The topic of my paper is the virtual controversy between Leibniz and Lockeover concepts and ideas. At the end of the 17th century John Locke made a crucial contribution to semantics and philosophy: An Essay Concerning Human Understanding. The work represents a decisive turning point for the discussion about ideas and innatism. Indeed, Locke’s aim was to dismantle the Cartesian theory according to which ideas are innate in our soul. Against this onto-epistemological thesis, Locke maintains that all our knowledge starts (...)
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  27. Spinoza on Activity in Sense Perception.Valtteri Viljanen - 2014 - In José Filipe Silva & Mikko Yrjönsuuri (eds.), Active Perception in the History of Philosophy: From Plato to Modern Philosophy. Dordrecht: Springer. pp. 241-254.
    There can be little disagreement about whether ideas of sense perception are, for Spinoza, to be classed as passions or actions—the former is obviously the correct answer. All this, however, does not mean that sense perception would be, for Spinoza, completely passive. In this essay I argue argues that there is in the Ethics an elaborate—and to my knowledge previously unacknowledged—line of reasoning according to which sense perception of finite things never fails to contain a definite active component. This argument (...)
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  28. On Knowing and Seeing: Groundwork for a New Empiricism[REVIEW]Mira Magdalena Sickinger - 2021 - Grazer Philosophische Studien 98 (4):495–502.
    This is a discussion note on Michael Ayers’ Knowing and Seeing. Groundwork for a New Empiricism.
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  29. The Thing before Us. Agreement and Disagreement between Travis and Ayers.Sofia Miguens & Naomi Osorio-Kupferblum - 2021 - Grazer Philosophische Studien 98 (4):584-599.
    In this article the authors identify and analyse points of agreement and disagreement between Michael Ayers and Charles Travis, starting from their views on ‘things before us’. The authors then try to spell out what separates these philosophers in matters concerning perception, knowledge and language. In spite of their both being self-professed realists, equally critical of conceptualism and representationalism, Ayers’ empiricism and Travis’ anti-empiricism lead them to different positions in these three areas. It is shown that in the case of (...)
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  30. Is Perception Essentially Perspectival? Modality in Husserlian Phenomenology.Michael Wallner - forthcoming - History of Philosophy & Logical Analysis.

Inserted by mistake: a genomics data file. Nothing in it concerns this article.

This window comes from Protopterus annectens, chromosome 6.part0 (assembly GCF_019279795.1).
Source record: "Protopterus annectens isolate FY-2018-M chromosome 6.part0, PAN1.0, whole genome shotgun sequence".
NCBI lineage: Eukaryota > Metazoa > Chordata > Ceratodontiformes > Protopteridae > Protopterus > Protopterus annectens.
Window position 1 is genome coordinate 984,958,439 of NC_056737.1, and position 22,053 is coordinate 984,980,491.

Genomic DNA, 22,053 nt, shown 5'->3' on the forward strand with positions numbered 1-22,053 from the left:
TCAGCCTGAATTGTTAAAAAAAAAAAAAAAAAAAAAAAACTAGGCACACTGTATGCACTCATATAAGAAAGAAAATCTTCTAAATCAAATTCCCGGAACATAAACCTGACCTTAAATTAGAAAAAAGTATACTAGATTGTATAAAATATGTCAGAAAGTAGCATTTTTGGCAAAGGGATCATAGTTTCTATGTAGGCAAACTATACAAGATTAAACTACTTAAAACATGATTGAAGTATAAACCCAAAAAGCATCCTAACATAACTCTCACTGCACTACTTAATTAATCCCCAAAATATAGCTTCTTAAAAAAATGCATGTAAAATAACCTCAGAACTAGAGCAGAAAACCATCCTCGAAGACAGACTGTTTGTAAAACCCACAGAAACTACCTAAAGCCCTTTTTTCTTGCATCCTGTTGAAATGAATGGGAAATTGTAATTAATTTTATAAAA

Husserl famously argues that it is essential to perception to present the perceived object in perspectives. Hence, there is no—and there cannot be—perception without perspectival givenness. Yet, it seems that there are counterexamples to this essentialist claim, for we seem to be able to imagine beings that do not perceive in perspectives. Recently, there have been some accounts in the literature that critically discuss those counterexamples and assess to what extent they succeed in challenging Husserl’s essentialist claim. In this paper (...)
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  31. Forms of Representation in the Aristotelian Tradition. Volume One: Sense Perception.Juhana Toivanen (ed.) - 2022 - Boston: Brill.
    _Sense Perception_ is the first part of the trilogy _Forms of Representation in the Aristotelian Tradition_. It investigates some of the most complex and intriguing aspects of theories of perception in the Greek, Latin, and Arabic reception of Aristotle’s psychology.
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  32. Forms of Representation in the Aristotelian Tradition. Volume Three: Concept Formation.Christina Thomsen Thörnqvist & Juhana Toivanen (eds.) - 2022 - Boston: Brill.
  33. Warrant from transsaccadic vision.Denis Buehler - 2021 - Mind and Language 36 (3):404-421.
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  34. Molyneux’s Question and the History of Philosophy.Brian Glenney & Gabriele Ferretti (eds.) - 2020 - New York, USA: Routledge.
    In 1688 the Irish scientist and politician William Molyneux sent a letter to the philosopher John Locke. In it, he asked him a question: could someone who was born blind, and able to distinguish a globe and a cube by touch, be able to immediately distinguish and name these shapes by sight if given the ability to see? -/- The philosophical puzzle offered in Molyneux’s letter fascinated not only Locke, but major thinkers such as Leibniz, Berkeley, Diderot, Reid, and numerous (...)
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  35. The real epistemic significance of perceptual learning.Berit Brogaard & Dimitria Electra Gatzia - 2018 - Inquiry: An Interdisciplinary Journal of Philosophy 61 (5-6):543-558.
    In ‘The Epistemic Significance of Perceptual Learning’ Elijah Chudnoff argues that cases from perceptual learning show that perception not only generates reasons for beliefs but also preserves those reasons over time in perceptual learning cases. In this paper, we dispute the idea that perceptual learning enables the preservation of perceptual reasons. We then argue for an alternative view, viz. the view that perceptual learning is epistemically significant insofar as it modifies our perceptual system in such a way as to make (...)
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  36. Perception, Reason, and Knowledge. [REVIEW]R. M. K. - 1973 - Review of Metaphysics 27 (2):371-371.